It happened the other day, which didn't seem too warm or humid by most local standards. A man walked, on the far cusp of the noon hour, into a downtown watering hole. He wore two pieces of a three-piece suit, with the jacket slung over his shoulder. Sweating profusely, he gasped toward the bar and ordered a rum and cola.
"My lord, the Washington humidity!" he exclaimed to his stoolside neighbor.
"It isn't so bad today," replied the neighbor, who noted that he -- an outlander originally from a cooler clime -- had just walked a couple of blocks from the subway without problems.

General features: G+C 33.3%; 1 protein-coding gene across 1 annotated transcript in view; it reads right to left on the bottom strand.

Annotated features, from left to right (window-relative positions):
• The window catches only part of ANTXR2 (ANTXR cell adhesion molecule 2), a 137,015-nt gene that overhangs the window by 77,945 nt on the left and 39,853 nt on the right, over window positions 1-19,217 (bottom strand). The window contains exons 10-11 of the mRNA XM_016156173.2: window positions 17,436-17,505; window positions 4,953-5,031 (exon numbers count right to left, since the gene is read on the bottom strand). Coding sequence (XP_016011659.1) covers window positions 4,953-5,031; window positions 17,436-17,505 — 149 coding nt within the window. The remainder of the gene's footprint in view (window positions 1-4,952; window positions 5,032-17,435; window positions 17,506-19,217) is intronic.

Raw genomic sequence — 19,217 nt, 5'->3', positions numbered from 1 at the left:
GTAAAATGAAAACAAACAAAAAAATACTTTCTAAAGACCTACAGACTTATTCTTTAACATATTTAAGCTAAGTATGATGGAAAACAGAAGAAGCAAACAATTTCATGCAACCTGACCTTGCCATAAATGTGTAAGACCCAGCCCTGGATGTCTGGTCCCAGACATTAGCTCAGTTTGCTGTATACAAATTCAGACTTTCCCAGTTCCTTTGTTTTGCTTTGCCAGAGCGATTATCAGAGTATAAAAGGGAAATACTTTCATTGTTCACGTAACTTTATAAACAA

Well, the newcomer said, he wasn't accustomed to all this: He had just come from the cool breezes of Sarasota, on Florida's west coast, on a sales trip for his employer.
The local pointed out that it's all a matter of getting acclimated and that, in the end, air conditioning has made all this possible. Did the visitor always live on the breezy Florida coast, the local asked, and -- if not -- where was he from?
"Oh," replied the visitor, wiping the last of the perspiration from his brow, "I grew up in the Brookland area of Northeast Washington -- I used to play basketball, or at least, be on the same playground court with John Thompson," now the Georgetown University coach.
So much for an "oldtimer" lecturing a "newcomer" on the perils of Washington's summer climate.